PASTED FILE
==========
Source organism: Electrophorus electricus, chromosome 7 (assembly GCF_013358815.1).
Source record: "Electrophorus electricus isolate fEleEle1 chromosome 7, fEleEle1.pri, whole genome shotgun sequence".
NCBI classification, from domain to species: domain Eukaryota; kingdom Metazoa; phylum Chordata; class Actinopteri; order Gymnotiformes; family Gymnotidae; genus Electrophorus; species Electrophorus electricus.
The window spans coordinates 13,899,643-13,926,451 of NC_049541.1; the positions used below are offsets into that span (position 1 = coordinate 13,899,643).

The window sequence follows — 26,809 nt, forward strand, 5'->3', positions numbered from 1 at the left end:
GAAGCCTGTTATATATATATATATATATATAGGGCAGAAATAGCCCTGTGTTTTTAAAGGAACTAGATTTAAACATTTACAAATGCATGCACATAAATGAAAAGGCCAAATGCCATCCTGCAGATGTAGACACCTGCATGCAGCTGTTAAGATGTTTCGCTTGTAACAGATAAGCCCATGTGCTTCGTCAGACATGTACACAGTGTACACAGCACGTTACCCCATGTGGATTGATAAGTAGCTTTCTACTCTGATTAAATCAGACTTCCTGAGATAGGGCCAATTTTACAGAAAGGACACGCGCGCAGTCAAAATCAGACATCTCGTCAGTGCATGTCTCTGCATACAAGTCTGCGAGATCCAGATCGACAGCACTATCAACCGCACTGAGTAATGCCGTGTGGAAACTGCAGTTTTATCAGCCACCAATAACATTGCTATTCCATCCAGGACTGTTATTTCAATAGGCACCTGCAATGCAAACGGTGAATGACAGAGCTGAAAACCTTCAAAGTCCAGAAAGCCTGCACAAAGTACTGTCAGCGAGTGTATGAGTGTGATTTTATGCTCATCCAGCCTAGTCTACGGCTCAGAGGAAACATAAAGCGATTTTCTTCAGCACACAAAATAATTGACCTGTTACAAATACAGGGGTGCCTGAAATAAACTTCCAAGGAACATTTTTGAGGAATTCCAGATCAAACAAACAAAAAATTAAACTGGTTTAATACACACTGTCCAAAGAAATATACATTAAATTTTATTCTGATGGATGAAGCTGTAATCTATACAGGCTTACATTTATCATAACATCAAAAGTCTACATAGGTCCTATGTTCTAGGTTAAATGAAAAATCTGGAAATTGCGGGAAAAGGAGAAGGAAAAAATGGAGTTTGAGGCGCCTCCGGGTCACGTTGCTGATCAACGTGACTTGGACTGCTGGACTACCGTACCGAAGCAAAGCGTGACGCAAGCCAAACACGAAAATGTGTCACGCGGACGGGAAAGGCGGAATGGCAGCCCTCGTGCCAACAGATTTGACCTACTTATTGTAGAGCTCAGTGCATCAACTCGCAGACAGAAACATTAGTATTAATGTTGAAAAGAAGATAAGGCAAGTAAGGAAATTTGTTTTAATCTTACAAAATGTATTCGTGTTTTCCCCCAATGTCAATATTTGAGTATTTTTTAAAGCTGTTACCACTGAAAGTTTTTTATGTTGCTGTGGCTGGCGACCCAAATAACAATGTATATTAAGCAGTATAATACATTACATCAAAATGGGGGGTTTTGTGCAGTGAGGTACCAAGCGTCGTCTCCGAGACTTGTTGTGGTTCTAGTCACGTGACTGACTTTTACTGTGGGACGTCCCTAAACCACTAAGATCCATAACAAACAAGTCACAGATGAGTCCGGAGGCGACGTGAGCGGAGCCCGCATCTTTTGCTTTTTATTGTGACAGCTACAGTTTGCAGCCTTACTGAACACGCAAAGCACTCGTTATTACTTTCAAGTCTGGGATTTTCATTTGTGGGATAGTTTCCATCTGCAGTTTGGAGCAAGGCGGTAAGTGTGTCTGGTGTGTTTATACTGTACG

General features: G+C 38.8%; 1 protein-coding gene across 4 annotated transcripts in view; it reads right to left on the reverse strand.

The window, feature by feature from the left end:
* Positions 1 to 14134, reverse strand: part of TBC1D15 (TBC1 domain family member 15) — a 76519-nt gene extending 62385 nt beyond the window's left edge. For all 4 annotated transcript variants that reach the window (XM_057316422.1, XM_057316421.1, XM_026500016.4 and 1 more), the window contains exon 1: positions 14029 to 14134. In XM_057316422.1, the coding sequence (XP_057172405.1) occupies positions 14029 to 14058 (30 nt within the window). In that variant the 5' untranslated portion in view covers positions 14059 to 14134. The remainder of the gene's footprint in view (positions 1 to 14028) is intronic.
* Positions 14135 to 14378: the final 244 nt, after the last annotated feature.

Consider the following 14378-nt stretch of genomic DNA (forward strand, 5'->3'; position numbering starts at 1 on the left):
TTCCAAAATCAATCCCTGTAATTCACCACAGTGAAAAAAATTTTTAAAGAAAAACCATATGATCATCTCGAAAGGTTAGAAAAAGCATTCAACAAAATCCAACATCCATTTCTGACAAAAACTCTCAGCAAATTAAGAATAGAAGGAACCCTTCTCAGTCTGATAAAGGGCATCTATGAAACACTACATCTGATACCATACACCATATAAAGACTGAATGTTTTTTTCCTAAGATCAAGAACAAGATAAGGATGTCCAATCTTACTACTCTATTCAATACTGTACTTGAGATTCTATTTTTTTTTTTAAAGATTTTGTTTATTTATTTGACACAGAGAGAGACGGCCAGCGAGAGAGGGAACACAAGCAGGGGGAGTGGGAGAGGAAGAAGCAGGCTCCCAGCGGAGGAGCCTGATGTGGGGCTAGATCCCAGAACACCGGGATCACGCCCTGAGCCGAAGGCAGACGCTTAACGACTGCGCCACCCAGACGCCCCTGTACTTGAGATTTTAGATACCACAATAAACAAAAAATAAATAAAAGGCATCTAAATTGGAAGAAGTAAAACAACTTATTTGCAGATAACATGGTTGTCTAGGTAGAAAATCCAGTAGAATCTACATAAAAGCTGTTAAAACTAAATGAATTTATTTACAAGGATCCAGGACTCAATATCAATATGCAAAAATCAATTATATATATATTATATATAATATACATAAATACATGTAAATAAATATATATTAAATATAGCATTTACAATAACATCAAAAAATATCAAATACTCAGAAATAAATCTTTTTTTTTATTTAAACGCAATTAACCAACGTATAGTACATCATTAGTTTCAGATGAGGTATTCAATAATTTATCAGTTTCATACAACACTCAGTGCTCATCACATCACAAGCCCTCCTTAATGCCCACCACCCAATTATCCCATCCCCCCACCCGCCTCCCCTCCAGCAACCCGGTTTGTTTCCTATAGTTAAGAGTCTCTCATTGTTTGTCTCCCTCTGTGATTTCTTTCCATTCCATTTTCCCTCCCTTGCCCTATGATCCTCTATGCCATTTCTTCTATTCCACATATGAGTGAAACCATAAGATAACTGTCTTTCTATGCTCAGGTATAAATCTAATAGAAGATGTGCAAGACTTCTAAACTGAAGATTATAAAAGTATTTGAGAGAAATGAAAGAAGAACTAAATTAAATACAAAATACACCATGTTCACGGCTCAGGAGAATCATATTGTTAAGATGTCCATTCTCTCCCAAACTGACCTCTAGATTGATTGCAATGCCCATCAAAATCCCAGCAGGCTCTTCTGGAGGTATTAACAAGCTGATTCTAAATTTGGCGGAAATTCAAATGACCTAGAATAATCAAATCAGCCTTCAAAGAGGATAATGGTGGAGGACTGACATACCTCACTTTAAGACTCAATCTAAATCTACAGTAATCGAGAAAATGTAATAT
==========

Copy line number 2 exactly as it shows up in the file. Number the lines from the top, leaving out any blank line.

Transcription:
Source record: "Electrophorus electricus isolate fEleEle1 chromosome 7, fEleEle1.pri, whole genome shotgun sequence".